Okay, real life got in the way of finishing the 30 Day Challengeon time, but that is okay because I’m still going to run through the final 3 days in one shot and feel a little proud of myself.
Day 28 – What do you mean a wizard … why would I ever play a wizard?
I know there is an allure to playing a spell-caster. I know for some people they are the be all and end all of character types. For me I simply cannot play one. Three times I have tried to play a wizard and every time I died in a horrible manner because of just how bad I am at playing them.
People tell me that I need “to keep with it. Wizards are awesome after level 5!” Why should I have to wait to level 5 to be awesome?! If I wanted to be awesome and be something “magical” I’d just play a 3.5 bard and rename it Red Mage (From Final Fantasy) because then I get some nifty little spells but am not completely borked after they’re gone.
Sorry, no. No casters for me. All I want is a prayer book and a sword and I’m good!
Day 29 – Bionic, Bionic 6 woohoo hoo oo
I’ve been looking for an excuse to work in my undying love for the greatest of 80s cartoons that don’t feature soldiers or giant robots. Okay seriously and on topic! I tend to roll 6s no matter the d20 I will roll a 6. Once we tested this by having me roll 6d20s and I rolled 4 sixes, 1 five and 1 one.
Sixes like to haunt me in any game that requires dice rolling. In the few Storyteller games I have played my rolling of 6 was so obvious that the Storyteller forbad me from ever rolling because I was “clearly the son of the devil made manifest”.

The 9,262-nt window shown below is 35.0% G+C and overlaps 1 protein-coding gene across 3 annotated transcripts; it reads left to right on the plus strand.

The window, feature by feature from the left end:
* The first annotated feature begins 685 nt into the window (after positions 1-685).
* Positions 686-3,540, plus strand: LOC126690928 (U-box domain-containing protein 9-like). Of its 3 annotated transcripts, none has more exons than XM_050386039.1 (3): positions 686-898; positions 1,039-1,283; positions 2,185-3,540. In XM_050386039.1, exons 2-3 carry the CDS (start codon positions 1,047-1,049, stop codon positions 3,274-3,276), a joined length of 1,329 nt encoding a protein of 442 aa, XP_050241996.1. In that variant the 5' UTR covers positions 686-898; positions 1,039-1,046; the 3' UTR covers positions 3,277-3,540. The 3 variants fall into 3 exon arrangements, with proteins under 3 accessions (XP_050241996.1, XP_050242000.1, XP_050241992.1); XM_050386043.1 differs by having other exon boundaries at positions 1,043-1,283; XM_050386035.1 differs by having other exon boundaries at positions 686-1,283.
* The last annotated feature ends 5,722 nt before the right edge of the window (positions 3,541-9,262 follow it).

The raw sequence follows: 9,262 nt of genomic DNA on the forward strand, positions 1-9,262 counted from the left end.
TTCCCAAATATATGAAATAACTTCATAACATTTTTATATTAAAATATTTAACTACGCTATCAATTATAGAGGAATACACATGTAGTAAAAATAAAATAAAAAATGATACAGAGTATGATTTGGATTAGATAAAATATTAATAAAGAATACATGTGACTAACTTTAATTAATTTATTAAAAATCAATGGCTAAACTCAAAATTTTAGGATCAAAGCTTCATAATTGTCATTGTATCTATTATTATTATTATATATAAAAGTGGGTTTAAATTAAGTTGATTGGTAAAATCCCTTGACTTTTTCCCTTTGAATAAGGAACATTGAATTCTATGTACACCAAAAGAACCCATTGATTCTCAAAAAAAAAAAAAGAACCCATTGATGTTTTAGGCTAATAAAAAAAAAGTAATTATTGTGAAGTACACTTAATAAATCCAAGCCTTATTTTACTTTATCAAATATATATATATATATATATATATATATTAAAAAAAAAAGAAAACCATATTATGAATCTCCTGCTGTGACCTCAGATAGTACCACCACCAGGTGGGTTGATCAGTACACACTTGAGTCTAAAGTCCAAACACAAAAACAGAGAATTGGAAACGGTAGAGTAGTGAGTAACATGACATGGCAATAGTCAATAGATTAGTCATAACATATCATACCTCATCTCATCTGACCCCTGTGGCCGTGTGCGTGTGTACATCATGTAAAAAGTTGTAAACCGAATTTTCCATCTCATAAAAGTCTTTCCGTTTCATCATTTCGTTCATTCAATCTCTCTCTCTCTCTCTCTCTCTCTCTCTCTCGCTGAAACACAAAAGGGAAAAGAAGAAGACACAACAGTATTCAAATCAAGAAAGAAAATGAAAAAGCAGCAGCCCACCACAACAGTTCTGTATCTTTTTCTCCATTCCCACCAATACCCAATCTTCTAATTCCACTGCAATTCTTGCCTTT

Day 30 – Can I say me?
Honestly I DM 99% of the time. For some odd reason no one else ever, ever wants to DM. Out of the few times I have been a player I would say it Is a toss up of one of the Brothers Four or a Andrew from the VikingPathfinder game I played for a good 6 months.
Andrew had a great way of being a rule monger (I seriously almost starved to death in his game) but making it not seem like THE RULES but just the world. His storytelling style was remarkable in its simplicity and detail to the point that when an NPC died have the party actually cried. Grown men, over skype CRYING over the loss of a half-elf druid. I as the Bard wrote in the real world a poem dedicated to the character and recited vocally during the next game … there was more crying.
In this way Andrew was great and I hated that his game failed, but in my experience that is the way of most online games. Something is missing fro m them that isn’t in face-to-face games.